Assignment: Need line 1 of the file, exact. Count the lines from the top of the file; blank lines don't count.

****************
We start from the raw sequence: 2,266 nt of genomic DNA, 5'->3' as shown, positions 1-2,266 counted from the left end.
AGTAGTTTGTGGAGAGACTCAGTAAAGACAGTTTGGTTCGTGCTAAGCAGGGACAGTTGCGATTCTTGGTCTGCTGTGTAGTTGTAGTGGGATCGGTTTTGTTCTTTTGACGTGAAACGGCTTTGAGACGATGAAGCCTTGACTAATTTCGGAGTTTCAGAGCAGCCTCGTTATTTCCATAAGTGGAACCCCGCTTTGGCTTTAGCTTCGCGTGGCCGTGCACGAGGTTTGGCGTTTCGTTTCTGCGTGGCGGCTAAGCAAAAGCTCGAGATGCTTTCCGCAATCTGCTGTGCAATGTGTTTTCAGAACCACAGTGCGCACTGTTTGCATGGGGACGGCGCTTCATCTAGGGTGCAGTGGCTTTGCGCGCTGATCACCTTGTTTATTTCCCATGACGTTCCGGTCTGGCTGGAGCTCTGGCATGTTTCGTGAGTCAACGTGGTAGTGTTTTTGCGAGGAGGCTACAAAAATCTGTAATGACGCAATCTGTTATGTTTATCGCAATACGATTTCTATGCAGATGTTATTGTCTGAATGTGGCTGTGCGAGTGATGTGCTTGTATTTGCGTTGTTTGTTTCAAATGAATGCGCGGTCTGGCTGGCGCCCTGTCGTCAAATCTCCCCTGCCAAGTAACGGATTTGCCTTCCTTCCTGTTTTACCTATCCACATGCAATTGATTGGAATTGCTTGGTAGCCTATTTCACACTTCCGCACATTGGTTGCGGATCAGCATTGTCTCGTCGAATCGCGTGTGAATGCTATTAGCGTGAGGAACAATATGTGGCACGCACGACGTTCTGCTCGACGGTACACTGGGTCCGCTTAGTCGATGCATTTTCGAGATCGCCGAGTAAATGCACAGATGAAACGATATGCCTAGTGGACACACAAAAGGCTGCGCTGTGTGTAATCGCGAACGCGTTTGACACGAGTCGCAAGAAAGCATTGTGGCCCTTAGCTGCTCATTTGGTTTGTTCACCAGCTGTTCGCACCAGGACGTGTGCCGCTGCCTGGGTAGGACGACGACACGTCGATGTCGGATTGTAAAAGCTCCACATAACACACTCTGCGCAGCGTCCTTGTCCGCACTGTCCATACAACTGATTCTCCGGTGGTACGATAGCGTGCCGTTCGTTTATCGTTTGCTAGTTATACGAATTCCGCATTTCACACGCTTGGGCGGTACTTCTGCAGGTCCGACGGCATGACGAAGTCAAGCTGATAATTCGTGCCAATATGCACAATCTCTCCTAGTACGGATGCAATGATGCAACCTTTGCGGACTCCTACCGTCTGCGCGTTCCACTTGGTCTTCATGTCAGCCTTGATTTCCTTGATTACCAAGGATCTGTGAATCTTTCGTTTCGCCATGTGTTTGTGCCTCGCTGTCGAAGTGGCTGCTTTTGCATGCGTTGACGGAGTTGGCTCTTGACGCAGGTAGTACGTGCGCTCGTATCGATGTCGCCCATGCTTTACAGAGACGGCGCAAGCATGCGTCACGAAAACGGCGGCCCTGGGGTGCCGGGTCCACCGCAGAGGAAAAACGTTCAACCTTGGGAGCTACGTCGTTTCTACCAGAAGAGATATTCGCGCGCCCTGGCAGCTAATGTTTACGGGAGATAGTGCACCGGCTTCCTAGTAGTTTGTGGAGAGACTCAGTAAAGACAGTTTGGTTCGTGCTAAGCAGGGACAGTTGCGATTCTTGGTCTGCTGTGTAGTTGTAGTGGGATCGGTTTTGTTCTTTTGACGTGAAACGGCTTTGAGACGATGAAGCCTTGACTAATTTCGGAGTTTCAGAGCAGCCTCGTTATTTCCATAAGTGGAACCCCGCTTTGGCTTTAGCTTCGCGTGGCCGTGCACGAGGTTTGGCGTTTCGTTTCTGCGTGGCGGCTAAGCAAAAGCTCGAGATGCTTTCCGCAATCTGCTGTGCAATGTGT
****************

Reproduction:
We start from the raw sequence: 2,266 nt of genomic DNA, 5'->3' as shown, positions 1-2,266 counted from the left end.